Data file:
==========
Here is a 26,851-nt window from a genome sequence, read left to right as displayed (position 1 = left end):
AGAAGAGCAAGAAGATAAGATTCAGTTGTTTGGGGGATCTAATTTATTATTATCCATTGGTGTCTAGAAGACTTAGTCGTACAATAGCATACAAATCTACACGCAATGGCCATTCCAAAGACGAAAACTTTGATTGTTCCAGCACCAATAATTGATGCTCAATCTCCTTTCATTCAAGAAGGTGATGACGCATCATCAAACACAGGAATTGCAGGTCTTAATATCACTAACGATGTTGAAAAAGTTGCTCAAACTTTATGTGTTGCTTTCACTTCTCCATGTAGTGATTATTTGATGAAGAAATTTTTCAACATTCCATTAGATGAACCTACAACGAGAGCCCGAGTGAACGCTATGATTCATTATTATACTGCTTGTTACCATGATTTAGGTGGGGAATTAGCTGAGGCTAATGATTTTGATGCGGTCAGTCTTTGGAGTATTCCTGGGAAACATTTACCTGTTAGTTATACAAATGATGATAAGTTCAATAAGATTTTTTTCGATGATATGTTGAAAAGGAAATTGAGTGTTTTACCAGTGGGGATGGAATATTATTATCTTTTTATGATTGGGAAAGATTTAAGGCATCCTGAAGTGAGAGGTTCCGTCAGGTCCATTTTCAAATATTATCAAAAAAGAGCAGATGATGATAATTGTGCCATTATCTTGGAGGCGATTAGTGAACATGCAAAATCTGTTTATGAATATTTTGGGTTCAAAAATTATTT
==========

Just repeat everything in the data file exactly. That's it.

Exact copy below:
Here is a 26,851-nt window from a genome sequence, read left to right as displayed (position 1 = left end):
AGAAGAGCAAGAAGATAAGATTCAGTTGTTTGGGGGATCTAATTTATTATTATCCATTGGTGTCTAGAAGACTTAGTCGTACAATAGCATACAAATCTACACGCAATGGCCATTCCAAAGACGAAAACTTTGATTGTTCCAGCACCAATAATTGATGCTCAATCTCCTTTCATTCAAGAAGGTGATGACGCATCATCAAACACAGGAATTGCAGGTCTTAATATCACTAACGATGTTGAAAAAGTTGCTCAAACTTTATGTGTTGCTTTCACTTCTCCATGTAGTGATTATTTGATGAAGAAATTTTTCAACATTCCATTAGATGAACCTACAACGAGAGCCCGAGTGAACGCTATGATTCATTATTATACTGCTTGTTACCATGATTTAGGTGGGGAATTAGCTGAGGCTAATGATTTTGATGCGGTCAGTCTTTGGAGTATTCCTGGGAAACATTTACCTGTTAGTTATACAAATGATGATAAGTTCAATAAGATTTTTTTCGATGATATGTTGAAAAGGAAATTGAGTGTTTTACCAGTGGGGATGGAATATTATTATCTTTTTATGATTGGGAAAGATTTAAGGCATCCTGAAGTGAGAGGTTCCGTCAGGTCCATTTTCAAATATTATCAAAAAAGAGCAGATGATGATAATTGTGCCATTATCTTGGAGGCGATTAGTGAACATGCAAAATCTGTTTATGAATATTTTGGGTTCAAAAATTATTT